NORTH SALEM, N.Y.--The Town Board recently announced its commitment to consider using zero-emissions vehicles, or ZEVs.
According to the Westchester County Zero Emissions Vehicle Pledge, which was reviewed at two Town Board meetings before it signed on, ZEVs include battery electric, hydrogen fuel cell and plug-in hybrid vehicles.
At the Aug. 22 meeting, the three board members in attendance—Supervisor Warren Lucas, Councilwoman Lisa Douglas and Councilman Martin Aronchick—unanimously approved participating in the campaign.
North Salem was among the Westchester municipalities invited to support local, regional and statewide efforts to increase the use of ZEVs, with variable commitment levels. A “Gold Pledge,” at tier one, commits a community to make ZEVs 10 percent of its new light-duty fleet purchases and leases by the end of 2020. At tier two, the “Silver Pledge,” communities must commit to making ZEVs 5 percent oftheir new light-duty fleet purchases and leases by the end of 2020.
The board voted to commit to the third tier, the “Bronze Pledge,” which is a commitment to evaluate opportunities to include ZEVs in future light-duty fleet purchases and leases.
The pledge requires a municipality to review its commitment annually, and to consider adopting a higher purchasing commitment of ZEVs.
The agreements do not include vehicles used for emergency responses, including police vehicles, Supervisor Warren Lucas said, but rather “limited-distance” vehicles, such as a vehicle used to enforcing parking violations, which he said North Salem does not have.
According to Lucas, the board considered the pledge, but without any limited-distance vehicles, could not commit at a higher level.
By the measures outlined in the pledge, even if the board were to commit to the tier one pledge and bought an entirely new fleet of police vehicles within the next three years, the pledge would technically only commit North Salem to 0.7 of one ZEV.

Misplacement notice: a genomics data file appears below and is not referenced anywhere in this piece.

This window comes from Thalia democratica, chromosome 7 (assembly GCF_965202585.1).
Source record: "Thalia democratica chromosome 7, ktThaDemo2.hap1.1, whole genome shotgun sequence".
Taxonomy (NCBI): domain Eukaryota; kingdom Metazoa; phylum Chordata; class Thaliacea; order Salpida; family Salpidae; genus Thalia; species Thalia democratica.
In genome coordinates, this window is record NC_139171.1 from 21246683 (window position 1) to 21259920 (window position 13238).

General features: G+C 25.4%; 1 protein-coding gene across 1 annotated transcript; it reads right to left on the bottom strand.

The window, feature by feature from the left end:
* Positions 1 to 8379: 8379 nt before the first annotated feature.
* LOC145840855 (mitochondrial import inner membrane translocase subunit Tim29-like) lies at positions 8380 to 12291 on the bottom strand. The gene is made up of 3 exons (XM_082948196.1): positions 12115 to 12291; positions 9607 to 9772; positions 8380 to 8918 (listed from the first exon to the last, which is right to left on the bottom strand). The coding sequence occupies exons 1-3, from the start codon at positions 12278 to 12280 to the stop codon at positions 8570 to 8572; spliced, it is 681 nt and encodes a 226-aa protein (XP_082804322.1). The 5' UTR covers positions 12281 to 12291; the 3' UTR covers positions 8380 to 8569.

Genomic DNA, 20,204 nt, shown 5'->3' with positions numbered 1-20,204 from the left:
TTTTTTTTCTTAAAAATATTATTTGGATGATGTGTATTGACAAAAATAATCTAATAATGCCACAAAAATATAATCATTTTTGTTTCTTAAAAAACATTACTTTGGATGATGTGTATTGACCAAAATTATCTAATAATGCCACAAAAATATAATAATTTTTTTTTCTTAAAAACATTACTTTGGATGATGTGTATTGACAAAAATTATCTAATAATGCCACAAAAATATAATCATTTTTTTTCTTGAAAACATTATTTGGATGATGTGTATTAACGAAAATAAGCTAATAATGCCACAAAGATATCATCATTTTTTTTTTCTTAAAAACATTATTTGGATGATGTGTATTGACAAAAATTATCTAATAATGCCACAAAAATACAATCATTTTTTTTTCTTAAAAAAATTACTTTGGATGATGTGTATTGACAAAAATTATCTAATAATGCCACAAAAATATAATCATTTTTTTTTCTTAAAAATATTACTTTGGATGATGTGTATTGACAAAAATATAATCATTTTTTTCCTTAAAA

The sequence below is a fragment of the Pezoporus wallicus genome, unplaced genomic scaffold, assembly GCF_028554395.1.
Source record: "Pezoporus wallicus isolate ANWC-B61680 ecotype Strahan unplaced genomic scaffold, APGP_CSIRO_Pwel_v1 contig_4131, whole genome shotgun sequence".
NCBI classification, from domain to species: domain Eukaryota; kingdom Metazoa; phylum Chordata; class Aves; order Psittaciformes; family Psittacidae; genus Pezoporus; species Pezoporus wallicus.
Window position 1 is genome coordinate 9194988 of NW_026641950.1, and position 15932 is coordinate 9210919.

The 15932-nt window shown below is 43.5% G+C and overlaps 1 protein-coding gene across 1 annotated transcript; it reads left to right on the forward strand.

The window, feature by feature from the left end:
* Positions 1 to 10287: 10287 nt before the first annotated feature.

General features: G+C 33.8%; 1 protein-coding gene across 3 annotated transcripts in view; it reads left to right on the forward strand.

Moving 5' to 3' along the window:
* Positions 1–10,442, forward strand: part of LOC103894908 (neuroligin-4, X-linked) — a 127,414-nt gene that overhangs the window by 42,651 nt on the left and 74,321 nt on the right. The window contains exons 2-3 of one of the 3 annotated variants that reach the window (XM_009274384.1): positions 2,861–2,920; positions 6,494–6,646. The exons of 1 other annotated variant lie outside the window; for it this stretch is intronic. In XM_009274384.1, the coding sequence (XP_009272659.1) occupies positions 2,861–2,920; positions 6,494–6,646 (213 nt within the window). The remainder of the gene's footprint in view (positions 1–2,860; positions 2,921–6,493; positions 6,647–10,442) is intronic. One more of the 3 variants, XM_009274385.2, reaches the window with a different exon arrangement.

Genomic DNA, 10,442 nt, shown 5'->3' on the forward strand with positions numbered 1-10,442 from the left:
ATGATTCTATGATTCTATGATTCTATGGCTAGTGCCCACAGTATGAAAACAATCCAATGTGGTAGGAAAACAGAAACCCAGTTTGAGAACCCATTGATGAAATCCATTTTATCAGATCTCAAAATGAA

Lucas said, however, the board is willing to consider future opportunities.
“Bronze says we’ll continue to look at it, so that’s what we’re going to do,” he said..
The town’s seven police vehicles are exempt from the pledge, according to the guidelines. Lucas said police can’t risk needing to stop and recharge in a time-sensitive or emergency situation. Additionally, Lucas said, after looking into ZEVs and consulting with neighboring municipalities, the board has concerns about the short battery lives of the vehicles during the cold-weather months. Other municipalities have reported that heating a vehicle can significantly reduce the battery life, Lucas said.
The highway superintendent uses a town-owned vehicle; however, he needs a vehicle with some clearance, such as an SUV, to conduct site visits, often in rough terrain. ZEVs are not generally designed for those purposes, Lucas said.
The only person in North Salem’s government whose vehicle might comply with the guidelines of the pledge is the town assessor, he said, but she uses her own car for business purposes.
County Legislator Francis Corcoran, who attended the Aug. 22 meeting, praised the board for its commitment.